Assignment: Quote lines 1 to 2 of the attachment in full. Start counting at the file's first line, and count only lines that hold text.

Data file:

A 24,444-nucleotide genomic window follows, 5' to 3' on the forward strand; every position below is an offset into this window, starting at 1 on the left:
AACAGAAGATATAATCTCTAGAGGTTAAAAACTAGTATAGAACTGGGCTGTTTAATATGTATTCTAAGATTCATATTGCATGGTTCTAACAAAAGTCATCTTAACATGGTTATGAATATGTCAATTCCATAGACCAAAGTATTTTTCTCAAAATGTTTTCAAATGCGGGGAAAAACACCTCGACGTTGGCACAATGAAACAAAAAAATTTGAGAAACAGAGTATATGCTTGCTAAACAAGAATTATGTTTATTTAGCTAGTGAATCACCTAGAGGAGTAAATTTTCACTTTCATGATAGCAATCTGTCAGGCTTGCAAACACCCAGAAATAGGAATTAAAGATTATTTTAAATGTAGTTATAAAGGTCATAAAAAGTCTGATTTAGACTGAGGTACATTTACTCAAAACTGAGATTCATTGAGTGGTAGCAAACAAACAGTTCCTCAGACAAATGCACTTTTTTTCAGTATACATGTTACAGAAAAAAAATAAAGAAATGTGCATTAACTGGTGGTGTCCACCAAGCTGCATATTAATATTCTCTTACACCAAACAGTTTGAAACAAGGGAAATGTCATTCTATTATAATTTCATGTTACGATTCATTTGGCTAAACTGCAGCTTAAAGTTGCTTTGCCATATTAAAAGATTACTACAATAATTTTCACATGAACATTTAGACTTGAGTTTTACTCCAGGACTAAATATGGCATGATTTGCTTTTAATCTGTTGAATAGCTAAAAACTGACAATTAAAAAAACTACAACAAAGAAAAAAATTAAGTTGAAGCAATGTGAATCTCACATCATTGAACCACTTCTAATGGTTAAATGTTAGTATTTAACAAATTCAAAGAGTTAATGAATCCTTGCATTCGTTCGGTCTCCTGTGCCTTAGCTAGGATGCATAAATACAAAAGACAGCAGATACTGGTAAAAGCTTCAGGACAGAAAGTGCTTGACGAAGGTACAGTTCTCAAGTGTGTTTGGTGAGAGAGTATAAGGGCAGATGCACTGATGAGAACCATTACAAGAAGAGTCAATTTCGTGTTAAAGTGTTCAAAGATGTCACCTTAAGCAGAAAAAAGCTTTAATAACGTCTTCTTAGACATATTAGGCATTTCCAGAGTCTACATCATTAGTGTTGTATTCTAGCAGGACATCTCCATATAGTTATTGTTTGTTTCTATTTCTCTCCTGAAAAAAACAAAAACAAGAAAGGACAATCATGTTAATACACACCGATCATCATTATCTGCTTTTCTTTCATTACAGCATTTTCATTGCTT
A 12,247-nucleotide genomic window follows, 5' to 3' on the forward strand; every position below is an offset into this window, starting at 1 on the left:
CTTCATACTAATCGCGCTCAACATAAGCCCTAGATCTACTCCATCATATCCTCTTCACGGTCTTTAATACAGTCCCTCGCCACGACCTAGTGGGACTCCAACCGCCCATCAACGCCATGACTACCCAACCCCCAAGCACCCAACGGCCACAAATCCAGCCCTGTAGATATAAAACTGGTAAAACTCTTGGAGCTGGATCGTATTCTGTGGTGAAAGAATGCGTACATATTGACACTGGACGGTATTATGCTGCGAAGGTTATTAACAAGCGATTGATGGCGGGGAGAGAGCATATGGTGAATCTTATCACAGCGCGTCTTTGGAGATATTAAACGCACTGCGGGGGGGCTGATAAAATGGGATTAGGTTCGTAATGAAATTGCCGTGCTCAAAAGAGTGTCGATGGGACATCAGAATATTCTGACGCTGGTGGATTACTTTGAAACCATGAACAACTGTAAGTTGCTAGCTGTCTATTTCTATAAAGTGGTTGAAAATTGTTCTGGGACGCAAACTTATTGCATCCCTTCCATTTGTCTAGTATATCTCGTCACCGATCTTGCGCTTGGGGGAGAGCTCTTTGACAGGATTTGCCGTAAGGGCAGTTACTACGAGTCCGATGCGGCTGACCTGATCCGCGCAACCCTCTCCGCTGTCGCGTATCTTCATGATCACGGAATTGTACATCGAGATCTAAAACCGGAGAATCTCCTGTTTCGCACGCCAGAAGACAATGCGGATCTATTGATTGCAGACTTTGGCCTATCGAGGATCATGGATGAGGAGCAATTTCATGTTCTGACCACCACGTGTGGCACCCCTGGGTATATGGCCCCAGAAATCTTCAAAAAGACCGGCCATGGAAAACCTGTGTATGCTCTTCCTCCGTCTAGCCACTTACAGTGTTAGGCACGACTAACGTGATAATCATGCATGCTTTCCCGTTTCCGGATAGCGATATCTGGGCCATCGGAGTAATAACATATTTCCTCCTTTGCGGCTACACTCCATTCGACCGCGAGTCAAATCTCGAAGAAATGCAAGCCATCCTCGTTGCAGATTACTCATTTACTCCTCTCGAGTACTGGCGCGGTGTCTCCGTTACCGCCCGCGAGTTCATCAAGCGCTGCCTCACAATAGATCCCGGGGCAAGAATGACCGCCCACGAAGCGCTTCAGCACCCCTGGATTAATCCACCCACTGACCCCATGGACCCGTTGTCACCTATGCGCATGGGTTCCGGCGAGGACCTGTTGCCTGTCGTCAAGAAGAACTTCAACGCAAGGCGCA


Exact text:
A 24,444-nucleotide genomic window follows, 5' to 3' on the forward strand; every position below is an offset into this window, starting at 1 on the left:
AACAGAAGATATAATCTCTAGAGGTTAAAAACTAGTATAGAACTGGGCTGTTTAATATGTATTCTAAGATTCATATTGCATGGTTCTAACAAAAGTCATCTTAACATGGTTATGAATATGTCAATTCCATAGACCAAAGTATTTTTCTCAAAATGTTTTCAAATGCGGGGAAAAACACCTCGACGTTGGCACAATGAAACAAAAAAATTTGAGAAACAGAGTATATGCTTGCTAAACAAGAATTATGTTTATTTAGCTAGTGAATCACCTAGAGGAGTAAATTTTCACTTTCATGATAGCAATCTGTCAGGCTTGCAAACACCCAGAAATAGGAATTAAAGATTATTTTAAATGTAGTTATAAAGGTCATAAAAAGTCTGATTTAGACTGAGGTACATTTACTCAAAACTGAGATTCATTGAGTGGTAGCAAACAAACAGTTCCTCAGACAAATGCACTTTTTTTCAGTATACATGTTACAGAAAAAAAATAAAGAAATGTGCATTAACTGGTGGTGTCCACCAAGCTGCATATTAATATTCTCTTACACCAAACAGTTTGAAACAAGGGAAATGTCATTCTATTATAATTTCATGTTACGATTCATTTGGCTAAACTGCAGCTTAAAGTTGCTTTGCCATATTAAAAGATTACTACAATAATTTTCACATGAACATTTAGACTTGAGTTTTACTCCAGGACTAAATATGGCATGATTTGCTTTTAATCTGTTGAATAGCTAAAAACTGACAATTAAAAAAACTACAACAAAGAAAAAAATTAAGTTGAAGCAATGTGAATCTCACATCATTGAACCACTTCTAATGGTTAAATGTTAGTATTTAACAAATTCAAAGAGTTAATGAATCCTTGCATTCGTTCGGTCTCCTGTGCCTTAGCTAGGATGCATAAATACAAAAGACAGCAGATACTGGTAAAAGCTTCAGGACAGAAAGTGCTTGACGAAGGTACAGTTCTCAAGTGTGTTTGGTGAGAGAGTATAAGGGCAGATGCACTGATGAGAACCATTACAAGAAGAGTCAATTTCGTGTTAAAGTGTTCAAAGATGTCACCTTAAGCAGAAAAAAGCTTTAATAACGTCTTCTTAGACATATTAGGCATTTCCAGAGTCTACATCATTAGTGTTGTATTCTAGCAGGACATCTCCATATAGTTATTGTTTGTTTCTATTTCTCTCCTGAAAAAAACAAAAACAAGAAAGGACAATCATGTTAATACACACCGATCATCATTATCTGCTTTTCTTTCATTACAGCATTTTCATTGCTT